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UK government marks 'at least' £115m for new Brexit systems against backdrop of chequered IT project history in customs and border control

CHIEF concerns for customs tech haven't gone away....

Updated The UK government says it has earmarked £115m in spending for new IT systems to help with the management of customs arrangements and border data after the Brexit transition period comes to a close at year end.

Some £100m will be used to develop “HMRC systems to reduce the burden on traders, alongside additional investment in technology to ensure that new controls can be fully implemented”. A further £15m will be used “to build new data infrastructure to enhance border management and flow helping us on our way to the world’s most effective border by 2025”*.

Both are part of a wider £705m spending package, with the government also claiming it will invest heavily in infrastructure and jobs, as well as tech.

stopping up ears

Tech to solve post-Brexit customs woes doesn't exist yet, peers say


The UK formally left the European Union at the beginning of January 2020, when it entered a transition period during which very little changed in a practical sense, in terms of the movement of goods and people. That transition period comes to an end after 31 December 2020, and the deadline has passed during which the UK could have negotiated an extension.

The government is now in the middle of negotiating a new deal with the EU. If that is not in place by the end of the year, the UK is set to leave the union in a practical sense with no deal in place. In addition, it will not be able to access trade deals it currently uses by virtue of EU membership, including, for example, deals with Japan and Canada.

Whatever IT systems the UK government plans to build, they will need to cope with these uncertain eventualities.

The announcement by the chancellor of the duchy of Lancaster, Cabinet Office minister, Michael Gove, was accompanied by the launch of a government advertising campaign, under the slogan: “UK’s new start/Let’s get going”.

Unfortunately, those wishing for a new start risk being condemned to repeat problems of the past, and in customs and borders IT, there are many.

Getting on bord(ers)

In 2015, the UK spending watchdog National Audit Office pointed out the Home Office had spent at least £830m between 2003 and 2015 on an e-borders programmes but had failed to deliver the full vision. In that time it spent £150m on the settlement with Raytheon and £35m on legal costs ending the contract with the firm.

Among the programme's objectives was to replace the semaphore database, which has been running since 2004, and collects data from airline carriers about persons of interest and those who are on watch lists before they arrive at the border. In September last year, the Home Office signed a £45m, 33-month contract extension with IBM to cover the Brexit period.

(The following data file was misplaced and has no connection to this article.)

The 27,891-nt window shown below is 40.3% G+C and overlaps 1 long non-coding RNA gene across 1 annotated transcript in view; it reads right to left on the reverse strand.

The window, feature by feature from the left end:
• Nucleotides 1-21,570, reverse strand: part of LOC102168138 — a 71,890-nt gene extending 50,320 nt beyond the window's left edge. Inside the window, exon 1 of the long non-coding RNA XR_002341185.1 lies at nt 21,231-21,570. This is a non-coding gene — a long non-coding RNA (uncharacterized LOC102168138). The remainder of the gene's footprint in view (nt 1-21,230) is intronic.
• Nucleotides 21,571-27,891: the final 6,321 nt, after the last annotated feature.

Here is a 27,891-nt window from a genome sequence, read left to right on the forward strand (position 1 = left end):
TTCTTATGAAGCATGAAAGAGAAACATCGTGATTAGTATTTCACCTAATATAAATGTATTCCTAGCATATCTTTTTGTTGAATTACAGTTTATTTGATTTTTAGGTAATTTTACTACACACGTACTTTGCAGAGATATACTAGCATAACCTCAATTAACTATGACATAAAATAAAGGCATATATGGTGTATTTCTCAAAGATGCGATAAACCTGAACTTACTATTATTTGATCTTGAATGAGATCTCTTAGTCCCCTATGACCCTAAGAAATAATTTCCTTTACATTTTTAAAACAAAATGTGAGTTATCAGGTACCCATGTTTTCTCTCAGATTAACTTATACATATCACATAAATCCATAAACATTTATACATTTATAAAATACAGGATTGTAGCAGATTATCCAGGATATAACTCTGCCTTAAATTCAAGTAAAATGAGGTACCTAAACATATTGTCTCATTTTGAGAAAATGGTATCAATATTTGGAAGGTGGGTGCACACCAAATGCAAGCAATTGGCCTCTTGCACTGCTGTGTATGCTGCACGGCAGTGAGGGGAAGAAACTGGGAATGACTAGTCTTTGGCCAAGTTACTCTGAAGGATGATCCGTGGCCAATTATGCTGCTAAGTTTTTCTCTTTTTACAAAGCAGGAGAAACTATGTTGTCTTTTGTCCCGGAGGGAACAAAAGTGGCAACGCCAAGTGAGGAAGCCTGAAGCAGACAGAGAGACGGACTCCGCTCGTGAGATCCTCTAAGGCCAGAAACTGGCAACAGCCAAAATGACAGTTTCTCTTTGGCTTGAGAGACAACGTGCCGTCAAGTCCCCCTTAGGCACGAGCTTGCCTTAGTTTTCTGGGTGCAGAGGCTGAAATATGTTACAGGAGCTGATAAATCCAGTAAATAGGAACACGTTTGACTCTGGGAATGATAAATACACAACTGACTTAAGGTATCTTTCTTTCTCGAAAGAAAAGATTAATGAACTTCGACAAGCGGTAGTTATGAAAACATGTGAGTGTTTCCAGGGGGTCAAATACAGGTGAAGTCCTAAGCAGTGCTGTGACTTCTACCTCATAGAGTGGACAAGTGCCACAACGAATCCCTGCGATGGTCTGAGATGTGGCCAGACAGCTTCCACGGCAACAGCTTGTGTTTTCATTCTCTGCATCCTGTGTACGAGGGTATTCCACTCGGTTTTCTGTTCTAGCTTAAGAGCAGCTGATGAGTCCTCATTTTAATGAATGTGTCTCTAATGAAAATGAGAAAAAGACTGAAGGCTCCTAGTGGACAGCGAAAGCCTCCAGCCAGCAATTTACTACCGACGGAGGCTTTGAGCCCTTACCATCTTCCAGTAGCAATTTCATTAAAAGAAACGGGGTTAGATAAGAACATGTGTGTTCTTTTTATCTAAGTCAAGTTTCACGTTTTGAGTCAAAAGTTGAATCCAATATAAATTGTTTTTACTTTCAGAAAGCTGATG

Replacement systems include Digital Services at the Border (DSAB). This was launched in 2016, but a notice in April 2020 announced CACI as a new technical delivery partner for ongoing development capabilities, working across the present and future DSAB programme in a deal worth nearly £5m that was set to start in July 2020. The incumbent supplier was Scott Logic.


UK taxman outlines its CHIEF concerns for customs IT systems


The history of IT projects at HMRC don't inspire much more confidence. In October 2019, the National Audit Office said HMRC's proposal to replace its Customs Handling of Import and Export Freight (CHIEF) system with the Customs Declaration Service (CDS) in time for Brexit had been quietly dropped.

"HMRC's plan is to continue running CHIEF in parallel with CDS until they have migrated all traders to CDS. HMRC decided in January 2019 to use CHIEF as its primary customs system for EU trade in the event of no deal rather than CDS,” it said.

At a time when there was still a chance of the UK leaving the EU without a deal on 31 October, NAO head Gareth Davies said: “I am obliged to point out the work that still needs to be done, and the remaining risks in the short and longer term.”

Of course there was also another costly failure that would be remiss not to mention: HMRC’s Aspire contract with Capgemini, which cost £7.9bn between July 2004 and March 2014, and about which the NAO said: “HMRC was overly dependent on the technical capability of the Aspire suppliers between 2004 and 2012, which limited its ability to manage the contract commercially.”

When it comes to Brexit border and customs control, the government will indeed be hoping for a new start in terms of its IT contracting and project management.

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Updated at 10:03 15 July, 2020 to add:

A government spokesperson told The Reg:

“To support locations with limited space or infrastructure HMRC will be building a new IT service to facilitate movement at the border."

"We will continue to develop our systems in readiness for the end of the transition period and when full border controls are implemented from July 2021, and we are engaging with industry as plans develop."

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